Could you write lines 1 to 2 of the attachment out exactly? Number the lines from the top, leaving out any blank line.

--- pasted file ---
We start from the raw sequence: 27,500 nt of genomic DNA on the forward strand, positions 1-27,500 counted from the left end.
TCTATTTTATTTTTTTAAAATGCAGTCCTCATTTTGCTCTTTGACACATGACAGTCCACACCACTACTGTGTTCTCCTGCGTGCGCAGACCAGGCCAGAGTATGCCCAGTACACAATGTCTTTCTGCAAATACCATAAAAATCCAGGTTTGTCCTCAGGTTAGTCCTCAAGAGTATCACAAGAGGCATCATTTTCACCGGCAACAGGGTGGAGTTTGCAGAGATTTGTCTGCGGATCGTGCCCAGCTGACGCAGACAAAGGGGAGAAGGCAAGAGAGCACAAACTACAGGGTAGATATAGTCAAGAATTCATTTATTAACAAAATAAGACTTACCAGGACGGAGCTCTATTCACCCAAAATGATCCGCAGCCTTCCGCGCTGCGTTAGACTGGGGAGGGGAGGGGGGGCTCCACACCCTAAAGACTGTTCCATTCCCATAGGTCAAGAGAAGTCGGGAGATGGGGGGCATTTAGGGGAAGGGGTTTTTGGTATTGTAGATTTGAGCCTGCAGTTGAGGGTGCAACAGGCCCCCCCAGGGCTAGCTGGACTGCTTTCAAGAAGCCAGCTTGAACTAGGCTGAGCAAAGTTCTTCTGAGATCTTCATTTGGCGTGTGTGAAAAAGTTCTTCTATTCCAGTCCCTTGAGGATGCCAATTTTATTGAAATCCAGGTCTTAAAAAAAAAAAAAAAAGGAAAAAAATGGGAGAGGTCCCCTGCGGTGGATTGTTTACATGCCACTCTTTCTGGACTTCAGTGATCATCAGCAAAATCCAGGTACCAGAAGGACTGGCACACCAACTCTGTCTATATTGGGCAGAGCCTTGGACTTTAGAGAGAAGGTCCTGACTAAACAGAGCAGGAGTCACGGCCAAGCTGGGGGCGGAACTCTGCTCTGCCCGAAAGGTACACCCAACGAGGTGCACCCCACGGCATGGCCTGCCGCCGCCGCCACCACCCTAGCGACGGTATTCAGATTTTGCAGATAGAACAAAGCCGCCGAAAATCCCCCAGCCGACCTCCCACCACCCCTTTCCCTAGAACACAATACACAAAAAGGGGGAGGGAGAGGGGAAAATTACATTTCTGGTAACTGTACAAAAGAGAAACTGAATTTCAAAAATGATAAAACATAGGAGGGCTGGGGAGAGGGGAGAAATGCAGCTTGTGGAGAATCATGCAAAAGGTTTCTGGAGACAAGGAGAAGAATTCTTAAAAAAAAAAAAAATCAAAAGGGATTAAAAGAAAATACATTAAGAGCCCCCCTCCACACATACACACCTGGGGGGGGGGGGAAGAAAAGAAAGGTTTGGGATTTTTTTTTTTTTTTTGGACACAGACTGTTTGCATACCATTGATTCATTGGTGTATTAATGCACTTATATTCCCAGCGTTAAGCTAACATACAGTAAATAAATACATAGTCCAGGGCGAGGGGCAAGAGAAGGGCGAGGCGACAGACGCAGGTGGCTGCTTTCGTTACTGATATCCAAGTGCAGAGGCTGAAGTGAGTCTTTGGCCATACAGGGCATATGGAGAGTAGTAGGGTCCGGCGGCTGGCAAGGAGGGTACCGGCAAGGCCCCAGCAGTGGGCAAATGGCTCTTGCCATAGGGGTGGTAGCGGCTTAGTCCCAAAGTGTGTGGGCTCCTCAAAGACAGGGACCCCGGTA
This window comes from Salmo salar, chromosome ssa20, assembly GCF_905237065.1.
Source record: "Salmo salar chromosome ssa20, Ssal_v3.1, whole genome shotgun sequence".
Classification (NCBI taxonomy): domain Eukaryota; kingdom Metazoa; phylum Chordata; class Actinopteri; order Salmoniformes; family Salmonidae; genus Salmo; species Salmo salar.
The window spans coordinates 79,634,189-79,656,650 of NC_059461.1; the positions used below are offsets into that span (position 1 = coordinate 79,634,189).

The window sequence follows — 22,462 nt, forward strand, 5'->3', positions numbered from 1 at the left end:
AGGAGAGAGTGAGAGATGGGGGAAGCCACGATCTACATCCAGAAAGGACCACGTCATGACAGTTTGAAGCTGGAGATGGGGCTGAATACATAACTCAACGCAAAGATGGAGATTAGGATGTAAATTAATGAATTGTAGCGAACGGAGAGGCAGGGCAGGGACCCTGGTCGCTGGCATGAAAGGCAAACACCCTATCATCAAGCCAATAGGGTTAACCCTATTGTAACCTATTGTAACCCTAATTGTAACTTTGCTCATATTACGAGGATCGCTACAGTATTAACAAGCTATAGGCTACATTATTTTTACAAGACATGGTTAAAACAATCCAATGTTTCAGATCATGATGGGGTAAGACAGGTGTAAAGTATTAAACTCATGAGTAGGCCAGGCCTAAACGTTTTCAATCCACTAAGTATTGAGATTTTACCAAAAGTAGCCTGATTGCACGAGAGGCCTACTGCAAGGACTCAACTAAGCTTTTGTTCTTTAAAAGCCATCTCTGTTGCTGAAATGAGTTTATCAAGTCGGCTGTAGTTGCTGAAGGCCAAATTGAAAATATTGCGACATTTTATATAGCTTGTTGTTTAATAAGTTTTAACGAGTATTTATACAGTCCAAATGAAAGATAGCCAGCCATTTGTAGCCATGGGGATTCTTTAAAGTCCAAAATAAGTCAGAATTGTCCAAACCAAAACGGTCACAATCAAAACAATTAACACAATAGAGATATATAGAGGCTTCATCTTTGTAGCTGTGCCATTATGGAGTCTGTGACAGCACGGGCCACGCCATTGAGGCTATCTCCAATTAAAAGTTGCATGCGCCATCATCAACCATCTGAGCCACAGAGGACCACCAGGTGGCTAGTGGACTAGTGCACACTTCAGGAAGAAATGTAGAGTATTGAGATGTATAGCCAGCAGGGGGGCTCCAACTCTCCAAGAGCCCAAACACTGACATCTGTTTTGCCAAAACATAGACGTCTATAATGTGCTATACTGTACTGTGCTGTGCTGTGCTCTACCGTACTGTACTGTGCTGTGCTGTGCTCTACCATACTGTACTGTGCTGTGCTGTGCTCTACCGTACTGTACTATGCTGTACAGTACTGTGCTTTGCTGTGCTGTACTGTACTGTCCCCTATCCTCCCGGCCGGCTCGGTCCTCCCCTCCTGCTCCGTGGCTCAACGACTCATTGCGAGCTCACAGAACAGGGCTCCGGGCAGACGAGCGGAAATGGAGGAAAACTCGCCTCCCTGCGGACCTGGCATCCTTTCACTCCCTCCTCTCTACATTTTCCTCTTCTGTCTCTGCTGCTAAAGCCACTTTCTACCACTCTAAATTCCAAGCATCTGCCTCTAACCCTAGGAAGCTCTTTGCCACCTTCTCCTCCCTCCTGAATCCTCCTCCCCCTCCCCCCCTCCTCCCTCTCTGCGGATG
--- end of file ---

We start from the raw sequence: 27,500 nt of genomic DNA on the forward strand, positions 1-27,500 counted from the left end.
TCTATTTTATTTTTTTAAAATGCAGTCCTCATTTTGCTCTTTGACACATGACAGTCCACACCACTACTGTGTTCTCCTGCGTGCGCAGACCAGGCCAGAGTATGCCCAGTACACAATGTCTTTCTGCAAATACCATAAAAATCCAGGTTTGTCCTCAGGTTAGTCCTCAAGAGTATCACAAGAGGCATCATTTTCACCGGCAACAGGGTGGAGTTTGCAGAGATTTGTCTGCGGATCGTGCCCAGCTGACGCAGACAAAGGGGAGAAGGCAAGAGAGCACAAACTACAGGGTAGATATAGTCAAGAATTCATTTATTAACAAAATAAGACTTACCAGGACGGAGCTCTATTCACCCAAAATGATCCGCAGCCTTCCGCGCTGCGTTAGACTGGGGAGGGGAGGGGGGGCTCCACACCCTAAAGACTGTTCCATTCCCATAGGTCAAGAGAAGTCGGGAGATGGGGGGCATTTAGGGGAAGGGGTTTTTGGTATTGTAGATTTGAGCCTGCAGTTGAGGGTGCAACAGGCCCCCCCAGGGCTAGCTGGACTGCTTTCAAGAAGCCAGCTTGAACTAGGCTGAGCAAAGTTCTTCTGAGATCTTCATTTGGCGTGTGTGAAAAAGTTCTTCTATTCCAGTCCCTTGAGGATGCCAATTTTATTGAAATCCAGGTCTTAAAAAAAAAAAAAAAAGGAAAAAAATGGGAGAGGTCCCCTGCGGTGGATTGTTTACATGCCACTCTTTCTGGACTTCAGTGATCATCAGCAAAATCCAGGTACCAGAAGGACTGGCACACCAACTCTGTCTATATTGGGCAGAGCCTTGGACTTTAGAGAGAAGGTCCTGACTAAACAGAGCAGGAGTCACGGCCAAGCTGGGGGCGGAACTCTGCTCTGCCCGAAAGGTACACCCAACGAGGTGCACCCCACGGCATGGCCTGCCGCCGCCGCCACCACCCTAGCGACGGTATTCAGATTTTGCAGATAGAACAAAGCCGCCGAAAATCCCCCAGCCGACCTCCCACCACCCCTTTCCCTAGAACACAATACACAAAAAGGGGGAGGGAGAGGGGAAAATTACATTTCTGGTAACTGTACAAAAGAGAAACTGAATTTCAAAAATGATAAAACATAGGAGGGCTGGGGAGAGGGGAGAAATGCAGCTTGTGGAGAATCATGCAAAAGGTTTCTGGAGACAAGGAGAAGAATTCTTAAAAAAAAAAAAAATCAAAAGGGATTAAAAGAAAATACATTAAGAGCCCCCCTCCACACATACACACCTGGGGGGGGGGGGAAGAAAAGAAAGGTTTGGGATTTTTTTTTTTTTTTTGGACACAGACTGTTTGCATACCATTGATTCATTGGTGTATTAATGCACTTATATTCCCAGCGTTAAGCTAACATACAGTAAATAAATACATAGTCCAGGGCGAGGGGCAAGAGAAGGGCGAGGCGACAGACGCAGGTGGCTGCTTTCGTTACTGATATCCAAGTGCAGAGGCTGAAGTGAGTCTTTGGCCATACAGGGCATATGGAGAGTAGTAGGGTCCGGCGGCTGGCAAGGAGGGTACCGGCAAGGCCCCAGCAGTGGGCAAATGGCTCTTGCCATAGGGGTGGTAGCGGCTTAGTCCCAAAGTGTGTGGGCTCCTCAAAGACAGGGACCCCGGTA